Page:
There’s a New Way to Land Fresh Seafood: Supermarket Savvy
A while back, I wrote about CSA farms as a cost-effective and philosophically pleasing way to get fresh, organically grown fruits and veggies. My CSA farm recently asked shareholders if anyone was interested in a fish share. Huh?
I’d never heard of a fish share, but I just returned from a Florida vacation where I ate phenomenal fish hours after it had been caught, so I was intrigued. I checked around a bit and found websites for fish shares all across the country’s coasts, including two fish shares in my state of Massachusetts. All shares seemed to have been created within the last few years and are similar in concept to farm shares. Shareholders pay a predetermined fee, and then are given an equal “share” of the fisherman’s catch.
All the shares I saw, including the one that was geographically feasible for me to participate in, had different options, with prices ranging from about $21–$38 per week for enough fish to feed a family of four. The base-level buy-in was usually all fin fish, sometimes delivered whole and sometimes as fillets; the higher price points also included scallops and sometimes even lobster.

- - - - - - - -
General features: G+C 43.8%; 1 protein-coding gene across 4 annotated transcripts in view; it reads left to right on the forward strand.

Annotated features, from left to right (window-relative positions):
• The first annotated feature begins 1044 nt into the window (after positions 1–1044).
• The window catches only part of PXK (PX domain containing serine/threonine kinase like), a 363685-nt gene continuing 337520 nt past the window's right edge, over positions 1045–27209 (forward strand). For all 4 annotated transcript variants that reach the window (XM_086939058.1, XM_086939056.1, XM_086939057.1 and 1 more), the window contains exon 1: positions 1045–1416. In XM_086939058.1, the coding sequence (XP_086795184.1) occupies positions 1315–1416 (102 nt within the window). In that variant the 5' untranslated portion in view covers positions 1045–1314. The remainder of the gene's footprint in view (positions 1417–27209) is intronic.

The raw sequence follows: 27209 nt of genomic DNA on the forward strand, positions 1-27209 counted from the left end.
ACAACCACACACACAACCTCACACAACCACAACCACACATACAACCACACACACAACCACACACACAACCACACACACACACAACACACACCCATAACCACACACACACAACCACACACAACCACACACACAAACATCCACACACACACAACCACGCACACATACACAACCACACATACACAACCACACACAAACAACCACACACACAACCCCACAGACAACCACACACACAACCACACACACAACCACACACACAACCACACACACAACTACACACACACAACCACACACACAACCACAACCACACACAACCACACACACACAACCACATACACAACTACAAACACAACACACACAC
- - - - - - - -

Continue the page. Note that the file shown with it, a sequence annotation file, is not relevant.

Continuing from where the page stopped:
The weekly amounts were generally between 2–3 pounds. At my grocery store, I pay anywhere from $8–$12 per pound for fish, so while this wouldn’t necessarily be a cheaper option for me, the prices would be comparable to what I already pay. The amazing benefit, though, is that I would be assured that what I’m getting was recently caught, perhaps even that morning. As I experienced in Florida, that’s a taste worth paying for.
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